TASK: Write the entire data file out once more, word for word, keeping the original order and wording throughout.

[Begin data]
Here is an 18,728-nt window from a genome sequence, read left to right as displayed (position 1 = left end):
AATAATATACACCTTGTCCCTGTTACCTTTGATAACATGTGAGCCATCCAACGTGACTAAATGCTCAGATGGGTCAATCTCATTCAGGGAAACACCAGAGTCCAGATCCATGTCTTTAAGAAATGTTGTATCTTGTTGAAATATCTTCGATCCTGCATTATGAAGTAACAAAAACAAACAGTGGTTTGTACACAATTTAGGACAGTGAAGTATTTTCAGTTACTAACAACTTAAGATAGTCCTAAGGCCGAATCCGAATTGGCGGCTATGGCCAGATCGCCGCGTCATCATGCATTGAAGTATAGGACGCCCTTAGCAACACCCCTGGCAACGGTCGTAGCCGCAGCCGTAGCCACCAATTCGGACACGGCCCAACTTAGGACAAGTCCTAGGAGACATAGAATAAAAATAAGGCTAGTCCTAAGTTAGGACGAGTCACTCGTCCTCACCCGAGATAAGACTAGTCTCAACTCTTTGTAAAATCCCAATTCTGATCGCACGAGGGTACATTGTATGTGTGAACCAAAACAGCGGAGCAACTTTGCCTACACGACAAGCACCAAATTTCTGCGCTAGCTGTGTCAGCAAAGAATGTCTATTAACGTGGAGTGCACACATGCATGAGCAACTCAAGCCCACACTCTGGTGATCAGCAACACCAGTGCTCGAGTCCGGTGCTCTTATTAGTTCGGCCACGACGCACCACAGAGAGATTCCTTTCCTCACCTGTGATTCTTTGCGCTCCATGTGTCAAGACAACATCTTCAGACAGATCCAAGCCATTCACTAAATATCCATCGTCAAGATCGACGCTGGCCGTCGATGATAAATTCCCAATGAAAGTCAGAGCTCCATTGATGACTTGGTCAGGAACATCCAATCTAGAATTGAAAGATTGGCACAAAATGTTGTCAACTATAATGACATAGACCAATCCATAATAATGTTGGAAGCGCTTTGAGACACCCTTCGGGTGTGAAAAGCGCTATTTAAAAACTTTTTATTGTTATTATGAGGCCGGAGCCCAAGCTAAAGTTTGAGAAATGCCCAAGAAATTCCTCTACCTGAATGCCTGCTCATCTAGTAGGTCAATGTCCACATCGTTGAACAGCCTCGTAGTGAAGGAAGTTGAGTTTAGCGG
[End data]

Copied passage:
Here is an 18,728-nt window from a genome sequence, read left to right as displayed (position 1 = left end):
AATAATATACACCTTGTCCCTGTTACCTTTGATAACATGTGAGCCATCCAACGTGACTAAATGCTCAGATGGGTCAATCTCATTCAGGGAAACACCAGAGTCCAGATCCATGTCTTTAAGAAATGTTGTATCTTGTTGAAATATCTTCGATCCTGCATTATGAAGTAACAAAAACAAACAGTGGTTTGTACACAATTTAGGACAGTGAAGTATTTTCAGTTACTAACAACTTAAGATAGTCCTAAGGCCGAATCCGAATTGGCGGCTATGGCCAGATCGCCGCGTCATCATGCATTGAAGTATAGGACGCCCTTAGCAACACCCCTGGCAACGGTCGTAGCCGCAGCCGTAGCCACCAATTCGGACACGGCCCAACTTAGGACAAGTCCTAGGAGACATAGAATAAAAATAAGGCTAGTCCTAAGTTAGGACGAGTCACTCGTCCTCACCCGAGATAAGACTAGTCTCAACTCTTTGTAAAATCCCAATTCTGATCGCACGAGGGTACATTGTATGTGTGAACCAAAACAGCGGAGCAACTTTGCCTACACGACAAGCACCAAATTTCTGCGCTAGCTGTGTCAGCAAAGAATGTCTATTAACGTGGAGTGCACACATGCATGAGCAACTCAAGCCCACACTCTGGTGATCAGCAACACCAGTGCTCGAGTCCGGTGCTCTTATTAGTTCGGCCACGACGCACCACAGAGAGATTCCTTTCCTCACCTGTGATTCTTTGCGCTCCATGTGTCAAGACAACATCTTCAGACAGATCCAAGCCATTCACTAAATATCCATCGTCAAGATCGACGCTGGCCGTCGATGATAAATTCCCAATGAAAGTCAGAGCTCCATTGATGACTTGGTCAGGAACATCCAATCTAGAATTGAAAGATTGGCACAAAATGTTGTCAACTATAATGACATAGACCAATCCATAATAATGTTGGAAGCGCTTTGAGACACCCTTCGGGTGTGAAAAGCGCTATTTAAAAACTTTTTATTGTTATTATGAGGCCGGAGCCCAAGCTAAAGTTTGAGAAATGCCCAAGAAATTCCTCTACCTGAATGCCTGCTCATCTAGTAGGTCAATGTCCACATCGTTGAACAGCCTCGTAGTGAAGGAAGTTGAGTTTAGCGG